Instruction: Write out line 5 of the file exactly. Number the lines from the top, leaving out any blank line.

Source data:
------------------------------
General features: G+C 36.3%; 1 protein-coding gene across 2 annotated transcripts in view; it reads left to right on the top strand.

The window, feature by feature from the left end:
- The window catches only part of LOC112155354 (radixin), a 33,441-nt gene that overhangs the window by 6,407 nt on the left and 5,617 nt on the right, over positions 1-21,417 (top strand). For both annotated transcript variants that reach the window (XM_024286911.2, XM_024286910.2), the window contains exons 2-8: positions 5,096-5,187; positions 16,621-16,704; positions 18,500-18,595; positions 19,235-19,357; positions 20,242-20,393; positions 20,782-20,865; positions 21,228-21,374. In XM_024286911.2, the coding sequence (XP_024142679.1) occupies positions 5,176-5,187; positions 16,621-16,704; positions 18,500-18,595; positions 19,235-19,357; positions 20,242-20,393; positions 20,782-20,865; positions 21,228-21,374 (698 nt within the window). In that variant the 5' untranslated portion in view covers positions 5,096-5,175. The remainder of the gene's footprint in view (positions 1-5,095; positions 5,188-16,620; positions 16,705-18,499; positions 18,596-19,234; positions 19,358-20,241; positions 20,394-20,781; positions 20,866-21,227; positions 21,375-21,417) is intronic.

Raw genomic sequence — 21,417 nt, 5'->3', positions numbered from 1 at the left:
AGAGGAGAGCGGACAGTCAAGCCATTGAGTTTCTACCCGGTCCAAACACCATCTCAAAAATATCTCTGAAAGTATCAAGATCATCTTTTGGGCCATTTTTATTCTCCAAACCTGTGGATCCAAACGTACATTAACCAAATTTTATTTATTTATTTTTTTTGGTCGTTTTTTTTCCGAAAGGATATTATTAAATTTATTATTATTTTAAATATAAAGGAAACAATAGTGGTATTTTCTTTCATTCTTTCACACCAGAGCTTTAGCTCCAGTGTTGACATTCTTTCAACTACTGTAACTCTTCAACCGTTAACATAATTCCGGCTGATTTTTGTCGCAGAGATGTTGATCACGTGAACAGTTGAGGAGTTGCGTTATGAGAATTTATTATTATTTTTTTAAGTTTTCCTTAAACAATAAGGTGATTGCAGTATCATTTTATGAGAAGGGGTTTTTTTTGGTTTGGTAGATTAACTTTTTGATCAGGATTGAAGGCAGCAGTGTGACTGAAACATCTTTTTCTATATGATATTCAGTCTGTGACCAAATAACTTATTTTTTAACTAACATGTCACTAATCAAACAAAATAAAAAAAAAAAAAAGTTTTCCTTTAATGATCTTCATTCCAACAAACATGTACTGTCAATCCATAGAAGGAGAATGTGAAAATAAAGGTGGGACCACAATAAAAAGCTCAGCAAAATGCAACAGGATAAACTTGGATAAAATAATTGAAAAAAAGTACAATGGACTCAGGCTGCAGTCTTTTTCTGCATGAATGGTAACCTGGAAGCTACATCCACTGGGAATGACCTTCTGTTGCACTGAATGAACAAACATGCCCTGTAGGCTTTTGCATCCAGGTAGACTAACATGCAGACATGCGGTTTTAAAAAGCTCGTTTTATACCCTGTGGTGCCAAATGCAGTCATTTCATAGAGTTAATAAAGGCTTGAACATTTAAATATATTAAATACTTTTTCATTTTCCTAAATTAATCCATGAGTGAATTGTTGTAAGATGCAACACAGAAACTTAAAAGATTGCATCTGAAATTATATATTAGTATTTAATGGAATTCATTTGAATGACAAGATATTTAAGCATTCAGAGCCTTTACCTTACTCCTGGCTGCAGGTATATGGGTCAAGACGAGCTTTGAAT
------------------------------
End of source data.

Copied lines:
AGAGGAGAGCGGACAGTCAAGCCATTGAGTTTCTACCCGGTCCAAACACCATCTCAAAAATATCTCTGAAAGTATCAAGATCATCTTTTGGGCCATTTTTATTCTCCAAACCTGTGGATCCAAACGTACATTAACCAAATTTTATTTATTTATTTTTTTTGGTCGTTTTTTTTCCGAAAGGATATTATTAAATTTATTATTATTTTAAATATAAAGGAAACAATAGTGGTATTTTCTTTCATTCTTTCACACCAGAGCTTTAGCTCCAGTGTTGACATTCTTTCAACTACTGTAACTCTTCAACCGTTAACATAATTCCGGCTGATTTTTGTCGCAGAGATGTTGATCACGTGAACAGTTGAGGAGTTGCGTTATGAGAATTTATTATTATTTTTTTAAGTTTTCCTTAAACAATAAGGTGATTGCAGTATCATTTTATGAGAAGGGGTTTTTTTTGGTTTGGTAGATTAACTTTTTGATCAGGATTGAAGGCAGCAGTGTGACTGAAACATCTTTTTCTATATGATATTCAGTCTGTGACCAAATAACTTATTTTTTAACTAACATGTCACTAATCAAACAAAATAAAAAAAAAAAAAAGTTTTCCTTTAATGATCTTCATTCCAACAAACATGTACTGTCAATCCATAGAAGGAGAATGTGAAAATAAAGGTGGGACCACAATAAAAAGCTCAGCAAAATGCAACAGGATAAACTTGGATAAAATAATTGAAAAAAAGTACAATGGACTCAGGCTGCAGTCTTTTTCTGCATGAATGGTAACCTGGAAGCTACATCCACTGGGAATGACCTTCTGTTGCACTGAATGAACAAACATGCCCTGTAGGCTTTTGCATCCAGGTAGACTAACATGCAGACATGCGGTTTTAAAAAGCTCGTTTTATACCCTGTGGTGCCAAATGCAGTCATTTCATAGAGTTAATAAAGGCTTGAACATTTAAATATATTAAATACTTTTTCATTTTCCTAAATTAATCCATGAGTGAATTGTTGTAAGATGCAACACAGAAACTTAAAAGATTGCATCTGAAATTATATATTAGTATTTAATGGAATTCATTTGAATGACAAGATATTTAAGCATTCAGAGCCTTTACCTTACTCCTGGCTGCAGGTATATGGGTCAAGACGAGCTTTGAAT